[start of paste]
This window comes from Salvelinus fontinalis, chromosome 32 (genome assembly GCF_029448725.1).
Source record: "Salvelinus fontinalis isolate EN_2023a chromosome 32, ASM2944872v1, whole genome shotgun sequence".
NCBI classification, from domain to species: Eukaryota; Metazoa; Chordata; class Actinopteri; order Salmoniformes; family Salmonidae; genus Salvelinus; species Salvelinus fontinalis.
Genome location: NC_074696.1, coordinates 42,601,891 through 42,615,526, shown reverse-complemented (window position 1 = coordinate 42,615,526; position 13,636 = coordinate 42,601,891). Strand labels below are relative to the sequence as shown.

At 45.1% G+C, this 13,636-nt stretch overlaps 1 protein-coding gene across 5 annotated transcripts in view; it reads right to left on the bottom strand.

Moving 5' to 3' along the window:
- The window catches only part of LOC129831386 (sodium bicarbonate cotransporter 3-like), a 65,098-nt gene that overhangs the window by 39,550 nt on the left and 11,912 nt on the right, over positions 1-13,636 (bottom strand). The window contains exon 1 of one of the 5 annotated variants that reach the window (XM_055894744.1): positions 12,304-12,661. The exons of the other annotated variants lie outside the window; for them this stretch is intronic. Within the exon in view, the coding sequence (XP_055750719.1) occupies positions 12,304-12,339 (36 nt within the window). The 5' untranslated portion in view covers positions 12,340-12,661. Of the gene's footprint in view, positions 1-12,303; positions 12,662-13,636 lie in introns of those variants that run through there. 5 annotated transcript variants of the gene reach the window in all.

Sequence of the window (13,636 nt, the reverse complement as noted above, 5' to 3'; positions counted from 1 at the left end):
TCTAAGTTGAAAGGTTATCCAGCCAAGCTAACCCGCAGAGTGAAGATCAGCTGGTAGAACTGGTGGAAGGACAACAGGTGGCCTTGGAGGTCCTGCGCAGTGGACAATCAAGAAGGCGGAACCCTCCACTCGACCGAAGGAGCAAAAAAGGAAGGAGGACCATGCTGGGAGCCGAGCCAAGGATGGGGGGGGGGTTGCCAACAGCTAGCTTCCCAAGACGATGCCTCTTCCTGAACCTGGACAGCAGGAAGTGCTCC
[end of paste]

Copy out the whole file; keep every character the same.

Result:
This window comes from Salvelinus fontinalis, chromosome 32 (genome assembly GCF_029448725.1).
Source record: "Salvelinus fontinalis isolate EN_2023a chromosome 32, ASM2944872v1, whole genome shotgun sequence".
NCBI classification, from domain to species: Eukaryota; Metazoa; Chordata; class Actinopteri; order Salmoniformes; family Salmonidae; genus Salvelinus; species Salvelinus fontinalis.
Genome location: NC_074696.1, coordinates 42,601,891 through 42,615,526, shown reverse-complemented (window position 1 = coordinate 42,615,526; position 13,636 = coordinate 42,601,891). Strand labels below are relative to the sequence as shown.

At 45.1% G+C, this 13,636-nt stretch overlaps 1 protein-coding gene across 5 annotated transcripts in view; it reads right to left on the bottom strand.

Moving 5' to 3' along the window:
- The window catches only part of LOC129831386 (sodium bicarbonate cotransporter 3-like), a 65,098-nt gene that overhangs the window by 39,550 nt on the left and 11,912 nt on the right, over positions 1-13,636 (bottom strand). The window contains exon 1 of one of the 5 annotated variants that reach the window (XM_055894744.1): positions 12,304-12,661. The exons of the other annotated variants lie outside the window; for them this stretch is intronic. Within the exon in view, the coding sequence (XP_055750719.1) occupies positions 12,304-12,339 (36 nt within the window). The 5' untranslated portion in view covers positions 12,340-12,661. Of the gene's footprint in view, positions 1-12,303; positions 12,662-13,636 lie in introns of those variants that run through there. 5 annotated transcript variants of the gene reach the window in all.

Sequence of the window (13,636 nt, the reverse complement as noted above, 5' to 3'; positions counted from 1 at the left end):
TCTAAGTTGAAAGGTTATCCAGCCAAGCTAACCCGCAGAGTGAAGATCAGCTGGTAGAACTGGTGGAAGGACAACAGGTGGCCTTGGAGGTCCTGCGCAGTGGACAATCAAGAAGGCGGAACCCTCCACTCGACCGAAGGAGCAAAAAAGGAAGGAGGACCATGCTGGGAGCCGAGCCAAGGATGGGGGGGGGGTTGCCAACAGCTAGCTTCCCAAGACGATGCCTCTTCCTGAACCTGGACAGCAGGAAGTGCTCC